In this matter, a materials manufacturer sued an insurance broker for a Texas DTPA violation for improperly preparing a policy application. The violation became known after the plaintiff suffered nearly $1 million in theft from a facility they believed insured.
The plaintiff in this matter, Hobbs Bonded Fibers, manufactures a variety of specialty nonwoven products used in many different industries. In August 2008, Hobbs purchased an insurance policy from Commonwealth Insurance Company to protect several of its properties, including warehouses in Mexia, Texas. That purchase was brokered by the defendant Bailey Insurance. On November 2008, one of the Mexia properties was burglarized, with thieves making off with approximately $888,000 in copper electrical components from the building’s infrastructure. Hobbs filed a policy claim with their insurer for the lost copper and related lost value to their property. The insurer denied the claim, stating that the warehouse was not covered, as it was unoccupied at the time of theft. They further argued that, due to numerous mistakes and misrepresentations in the insurance application produced by Bailey Insurance, the policy itself was invalid.
The plaintiff filed suit against Bailey Insurance & Risk Management in the 74th District Court of McClennan County, Texas. They sought recovery for violations of the Texas Deceptive Trade Practices Act and the Texas Insurance Code, as well as actual damages for non-recoverable losses due to the invalidated insurance policy. Specifically, the plaintiff sought recovery of $888,000 in damages for the lost copper wiring, as well as $816,000 for the lost rental value of the property. The defendants offered $250,000 in pretrial settlement. At the close of evidence they offered $1 million, and at closing offered $1.3 million.
During the five day trial, the plaintiff presented their argument that the defendant had misrepresented the coverage in the service. Further, they presented evidence that they never approved the policy application, and instead it was signed by an official of the defendant company without their knowledge.
The defense argued that they had not acted with malice in their preparation of the application and that the plaintiff likely could not have gotten insurance on the buildings for precious metals, as they were unoccupied. The defendant disputed the plaintiff’s assessment of the copper’s actual cash value, asserting that the building was very old and that the estimate was $100,000 too high. The defendant further argued that the plaintiff should only be entitled to actual cash value, approximately half of the requested amount. Finally, they asserted that 35,000 pounds of stolen copper ripped out of the walls of a massive warehouse could not have been taken in one burglary. Therefore, they argued, the loss should be subject to multiple $25,000 deductibles.After two hours of deliberation, the jury returned with a $1.45 million verdict for Hobbs Bonded Fibers. The plaintiff was awarded $888,464 in damages for the lost wiring and $250,000 in statutory damages for the defendant’s breach of the Texas Deceptive Trade Practices Act and the Texas Insurance Code. No damages were awarded for the loss of value to the building. They were also ordered to pay more than $313,860 in attorneys’ fees.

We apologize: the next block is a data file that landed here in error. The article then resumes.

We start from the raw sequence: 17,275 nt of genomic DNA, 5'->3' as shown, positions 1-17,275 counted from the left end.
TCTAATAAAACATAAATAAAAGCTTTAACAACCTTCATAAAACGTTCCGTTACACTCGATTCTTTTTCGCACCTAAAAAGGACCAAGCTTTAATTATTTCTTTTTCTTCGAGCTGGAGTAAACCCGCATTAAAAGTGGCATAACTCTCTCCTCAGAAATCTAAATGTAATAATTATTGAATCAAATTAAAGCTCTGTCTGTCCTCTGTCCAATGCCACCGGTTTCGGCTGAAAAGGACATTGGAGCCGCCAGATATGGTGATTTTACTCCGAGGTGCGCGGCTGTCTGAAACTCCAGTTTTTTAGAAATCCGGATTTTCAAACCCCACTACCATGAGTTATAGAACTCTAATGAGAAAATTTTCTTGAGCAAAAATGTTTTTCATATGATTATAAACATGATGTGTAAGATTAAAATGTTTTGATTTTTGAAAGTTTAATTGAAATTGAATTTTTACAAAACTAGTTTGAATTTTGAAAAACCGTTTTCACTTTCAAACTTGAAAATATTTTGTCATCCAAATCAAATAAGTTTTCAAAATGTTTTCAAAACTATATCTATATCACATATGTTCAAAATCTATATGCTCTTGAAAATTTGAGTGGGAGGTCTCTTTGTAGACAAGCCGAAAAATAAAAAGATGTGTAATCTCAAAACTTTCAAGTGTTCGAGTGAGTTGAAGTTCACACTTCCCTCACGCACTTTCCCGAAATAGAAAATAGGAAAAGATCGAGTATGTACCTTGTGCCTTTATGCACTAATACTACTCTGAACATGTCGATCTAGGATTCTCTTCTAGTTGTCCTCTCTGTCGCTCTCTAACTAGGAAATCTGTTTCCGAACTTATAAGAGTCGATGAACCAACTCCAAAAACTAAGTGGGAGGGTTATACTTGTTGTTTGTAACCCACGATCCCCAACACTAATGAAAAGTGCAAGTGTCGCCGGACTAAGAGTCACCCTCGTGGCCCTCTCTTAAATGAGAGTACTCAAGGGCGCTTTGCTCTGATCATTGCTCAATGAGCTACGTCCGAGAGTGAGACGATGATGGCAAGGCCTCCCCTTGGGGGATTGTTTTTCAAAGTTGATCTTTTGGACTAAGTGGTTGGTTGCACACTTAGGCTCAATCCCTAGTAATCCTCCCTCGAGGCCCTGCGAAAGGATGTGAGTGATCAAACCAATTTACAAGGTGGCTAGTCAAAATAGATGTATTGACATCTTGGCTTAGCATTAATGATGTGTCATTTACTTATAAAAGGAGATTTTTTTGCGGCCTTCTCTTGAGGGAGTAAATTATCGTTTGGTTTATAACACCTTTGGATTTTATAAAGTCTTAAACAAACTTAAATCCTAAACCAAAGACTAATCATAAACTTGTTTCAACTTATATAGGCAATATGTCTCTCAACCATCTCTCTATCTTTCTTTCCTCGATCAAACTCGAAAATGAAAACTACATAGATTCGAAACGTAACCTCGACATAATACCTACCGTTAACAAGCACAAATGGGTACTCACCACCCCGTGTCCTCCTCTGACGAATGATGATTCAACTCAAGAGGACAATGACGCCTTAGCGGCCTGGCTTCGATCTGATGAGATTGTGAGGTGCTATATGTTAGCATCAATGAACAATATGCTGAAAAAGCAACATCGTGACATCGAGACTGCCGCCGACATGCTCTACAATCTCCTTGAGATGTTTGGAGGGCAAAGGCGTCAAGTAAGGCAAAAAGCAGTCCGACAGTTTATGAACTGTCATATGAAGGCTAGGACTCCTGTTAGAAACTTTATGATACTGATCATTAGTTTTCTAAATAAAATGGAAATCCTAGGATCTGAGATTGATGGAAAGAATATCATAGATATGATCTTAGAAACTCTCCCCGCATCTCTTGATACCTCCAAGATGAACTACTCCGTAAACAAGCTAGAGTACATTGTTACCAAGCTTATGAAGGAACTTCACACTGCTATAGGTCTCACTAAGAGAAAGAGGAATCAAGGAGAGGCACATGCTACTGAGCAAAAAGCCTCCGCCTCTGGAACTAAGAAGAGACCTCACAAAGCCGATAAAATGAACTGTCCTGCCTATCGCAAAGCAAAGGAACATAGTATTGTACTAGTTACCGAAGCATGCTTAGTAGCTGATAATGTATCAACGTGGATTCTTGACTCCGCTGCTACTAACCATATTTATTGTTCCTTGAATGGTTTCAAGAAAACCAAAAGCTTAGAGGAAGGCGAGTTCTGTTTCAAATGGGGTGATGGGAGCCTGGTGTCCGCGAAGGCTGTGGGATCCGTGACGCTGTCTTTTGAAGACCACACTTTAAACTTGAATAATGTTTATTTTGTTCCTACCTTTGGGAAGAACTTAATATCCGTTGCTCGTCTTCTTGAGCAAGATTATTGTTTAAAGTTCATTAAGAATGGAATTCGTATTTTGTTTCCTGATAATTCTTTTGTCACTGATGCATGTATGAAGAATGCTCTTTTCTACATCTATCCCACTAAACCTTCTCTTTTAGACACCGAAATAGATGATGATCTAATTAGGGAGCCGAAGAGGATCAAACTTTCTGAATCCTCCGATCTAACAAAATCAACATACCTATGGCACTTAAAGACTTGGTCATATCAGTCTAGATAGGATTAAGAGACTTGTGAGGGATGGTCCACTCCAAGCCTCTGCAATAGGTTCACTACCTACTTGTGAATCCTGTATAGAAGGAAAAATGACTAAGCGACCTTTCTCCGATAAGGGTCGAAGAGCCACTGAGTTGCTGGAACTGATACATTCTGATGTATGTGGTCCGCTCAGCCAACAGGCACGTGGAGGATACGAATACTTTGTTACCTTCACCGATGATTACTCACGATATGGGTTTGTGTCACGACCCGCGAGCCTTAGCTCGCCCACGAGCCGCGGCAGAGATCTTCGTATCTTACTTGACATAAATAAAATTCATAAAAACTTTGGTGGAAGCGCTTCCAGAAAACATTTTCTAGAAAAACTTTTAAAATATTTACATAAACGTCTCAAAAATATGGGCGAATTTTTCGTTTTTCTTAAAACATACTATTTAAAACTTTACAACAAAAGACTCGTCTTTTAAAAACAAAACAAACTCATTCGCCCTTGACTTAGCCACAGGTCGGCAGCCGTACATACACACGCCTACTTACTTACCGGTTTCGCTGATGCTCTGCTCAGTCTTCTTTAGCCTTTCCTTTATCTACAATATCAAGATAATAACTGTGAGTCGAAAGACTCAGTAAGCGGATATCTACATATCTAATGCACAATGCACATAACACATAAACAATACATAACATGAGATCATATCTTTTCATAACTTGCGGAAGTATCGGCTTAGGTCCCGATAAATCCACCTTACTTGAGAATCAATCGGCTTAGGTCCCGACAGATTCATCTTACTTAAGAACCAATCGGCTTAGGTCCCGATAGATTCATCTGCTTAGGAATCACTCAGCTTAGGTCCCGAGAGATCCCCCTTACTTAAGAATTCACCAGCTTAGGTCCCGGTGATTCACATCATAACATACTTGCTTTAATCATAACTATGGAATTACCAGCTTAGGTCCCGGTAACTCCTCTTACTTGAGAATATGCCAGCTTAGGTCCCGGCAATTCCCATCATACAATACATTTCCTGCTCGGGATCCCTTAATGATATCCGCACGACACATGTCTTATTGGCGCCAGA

Plaintiff’s electrical/copper (value) expert: Ralph Lange. Plaintiff’s insurance practices and standards expert: Joe Williams from Houston, TX. Defendant’s damages expert: Tim Lozos from Dallas, TX. Defendant’s insurance practices and standards expert: Bart Tucker from Fort Worth, TX. Defendant’s real estate expert: Matthew Deal from Houston, TX.
Hobbs Bonded Fibers vs. Bailey Insurance & Risk Management. Case no. 2009-2767-3; Judge Gary Coley, 11-14-11.
The case(s) cited herein was(were) reprinted with the permission of the publisher Jury Verdict Review Publications, Inc. www.jvra.com
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